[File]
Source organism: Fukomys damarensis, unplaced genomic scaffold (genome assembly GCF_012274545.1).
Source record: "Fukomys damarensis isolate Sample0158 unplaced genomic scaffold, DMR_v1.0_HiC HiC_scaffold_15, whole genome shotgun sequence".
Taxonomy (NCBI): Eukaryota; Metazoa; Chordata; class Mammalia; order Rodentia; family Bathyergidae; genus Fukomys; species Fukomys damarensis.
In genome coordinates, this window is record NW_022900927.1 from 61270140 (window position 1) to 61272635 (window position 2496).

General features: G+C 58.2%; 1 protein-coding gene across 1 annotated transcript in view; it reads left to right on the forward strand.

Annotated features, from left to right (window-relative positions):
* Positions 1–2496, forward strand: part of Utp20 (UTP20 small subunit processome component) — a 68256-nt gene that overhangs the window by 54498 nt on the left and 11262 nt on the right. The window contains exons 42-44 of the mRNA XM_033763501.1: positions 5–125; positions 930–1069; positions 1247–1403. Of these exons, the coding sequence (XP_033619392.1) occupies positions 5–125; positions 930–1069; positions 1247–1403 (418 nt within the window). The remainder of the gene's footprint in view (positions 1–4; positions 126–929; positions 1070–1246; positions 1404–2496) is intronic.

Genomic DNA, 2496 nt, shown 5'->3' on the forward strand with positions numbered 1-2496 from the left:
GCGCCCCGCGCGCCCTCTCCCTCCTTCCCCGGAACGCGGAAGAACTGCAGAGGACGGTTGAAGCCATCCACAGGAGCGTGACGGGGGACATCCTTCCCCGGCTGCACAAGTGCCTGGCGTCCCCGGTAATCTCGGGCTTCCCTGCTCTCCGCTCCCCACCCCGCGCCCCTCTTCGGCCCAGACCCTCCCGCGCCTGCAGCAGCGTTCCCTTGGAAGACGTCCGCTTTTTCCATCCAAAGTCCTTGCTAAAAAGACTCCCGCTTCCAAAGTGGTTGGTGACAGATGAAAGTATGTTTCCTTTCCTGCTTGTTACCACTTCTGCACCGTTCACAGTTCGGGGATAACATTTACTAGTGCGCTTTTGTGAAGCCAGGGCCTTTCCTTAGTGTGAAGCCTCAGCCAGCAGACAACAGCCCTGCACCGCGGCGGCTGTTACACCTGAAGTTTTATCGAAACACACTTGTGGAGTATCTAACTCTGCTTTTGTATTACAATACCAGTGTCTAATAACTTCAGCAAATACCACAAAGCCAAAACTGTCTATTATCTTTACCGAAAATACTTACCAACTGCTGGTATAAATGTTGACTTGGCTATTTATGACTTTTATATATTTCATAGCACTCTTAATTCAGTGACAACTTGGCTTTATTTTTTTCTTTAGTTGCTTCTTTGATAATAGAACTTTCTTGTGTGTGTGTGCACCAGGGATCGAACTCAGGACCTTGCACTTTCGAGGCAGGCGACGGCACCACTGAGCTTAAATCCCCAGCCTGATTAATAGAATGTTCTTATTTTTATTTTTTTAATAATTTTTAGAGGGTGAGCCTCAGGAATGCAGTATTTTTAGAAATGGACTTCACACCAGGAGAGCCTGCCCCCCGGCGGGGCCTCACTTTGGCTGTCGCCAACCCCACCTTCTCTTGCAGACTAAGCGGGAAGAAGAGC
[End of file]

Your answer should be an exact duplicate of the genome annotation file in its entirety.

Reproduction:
Source organism: Fukomys damarensis, unplaced genomic scaffold (genome assembly GCF_012274545.1).
Source record: "Fukomys damarensis isolate Sample0158 unplaced genomic scaffold, DMR_v1.0_HiC HiC_scaffold_15, whole genome shotgun sequence".
Taxonomy (NCBI): Eukaryota; Metazoa; Chordata; class Mammalia; order Rodentia; family Bathyergidae; genus Fukomys; species Fukomys damarensis.
In genome coordinates, this window is record NW_022900927.1 from 61270140 (window position 1) to 61272635 (window position 2496).

General features: G+C 58.2%; 1 protein-coding gene across 1 annotated transcript in view; it reads left to right on the forward strand.

Annotated features, from left to right (window-relative positions):
* Positions 1–2496, forward strand: part of Utp20 (UTP20 small subunit processome component) — a 68256-nt gene that overhangs the window by 54498 nt on the left and 11262 nt on the right. The window contains exons 42-44 of the mRNA XM_033763501.1: positions 5–125; positions 930–1069; positions 1247–1403. Of these exons, the coding sequence (XP_033619392.1) occupies positions 5–125; positions 930–1069; positions 1247–1403 (418 nt within the window). The remainder of the gene's footprint in view (positions 1–4; positions 126–929; positions 1070–1246; positions 1404–2496) is intronic.

Genomic DNA, 2496 nt, shown 5'->3' on the forward strand with positions numbered 1-2496 from the left:
GCGCCCCGCGCGCCCTCTCCCTCCTTCCCCGGAACGCGGAAGAACTGCAGAGGACGGTTGAAGCCATCCACAGGAGCGTGACGGGGGACATCCTTCCCCGGCTGCACAAGTGCCTGGCGTCCCCGGTAATCTCGGGCTTCCCTGCTCTCCGCTCCCCACCCCGCGCCCCTCTTCGGCCCAGACCCTCCCGCGCCTGCAGCAGCGTTCCCTTGGAAGACGTCCGCTTTTTCCATCCAAAGTCCTTGCTAAAAAGACTCCCGCTTCCAAAGTGGTTGGTGACAGATGAAAGTATGTTTCCTTTCCTGCTTGTTACCACTTCTGCACCGTTCACAGTTCGGGGATAACATTTACTAGTGCGCTTTTGTGAAGCCAGGGCCTTTCCTTAGTGTGAAGCCTCAGCCAGCAGACAACAGCCCTGCACCGCGGCGGCTGTTACACCTGAAGTTTTATCGAAACACACTTGTGGAGTATCTAACTCTGCTTTTGTATTACAATACCAGTGTCTAATAACTTCAGCAAATACCACAAAGCCAAAACTGTCTATTATCTTTACCGAAAATACTTACCAACTGCTGGTATAAATGTTGACTTGGCTATTTATGACTTTTATATATTTCATAGCACTCTTAATTCAGTGACAACTTGGCTTTATTTTTTTCTTTAGTTGCTTCTTTGATAATAGAACTTTCTTGTGTGTGTGTGCACCAGGGATCGAACTCAGGACCTTGCACTTTCGAGGCAGGCGACGGCACCACTGAGCTTAAATCCCCAGCCTGATTAATAGAATGTTCTTATTTTTATTTTTTTAATAATTTTTAGAGGGTGAGCCTCAGGAATGCAGTATTTTTAGAAATGGACTTCACACCAGGAGAGCCTGCCCCCCGGCGGGGCCTCACTTTGGCTGTCGCCAACCCCACCTTCTCTTGCAGACTAAGCGGGAAGAAGAGC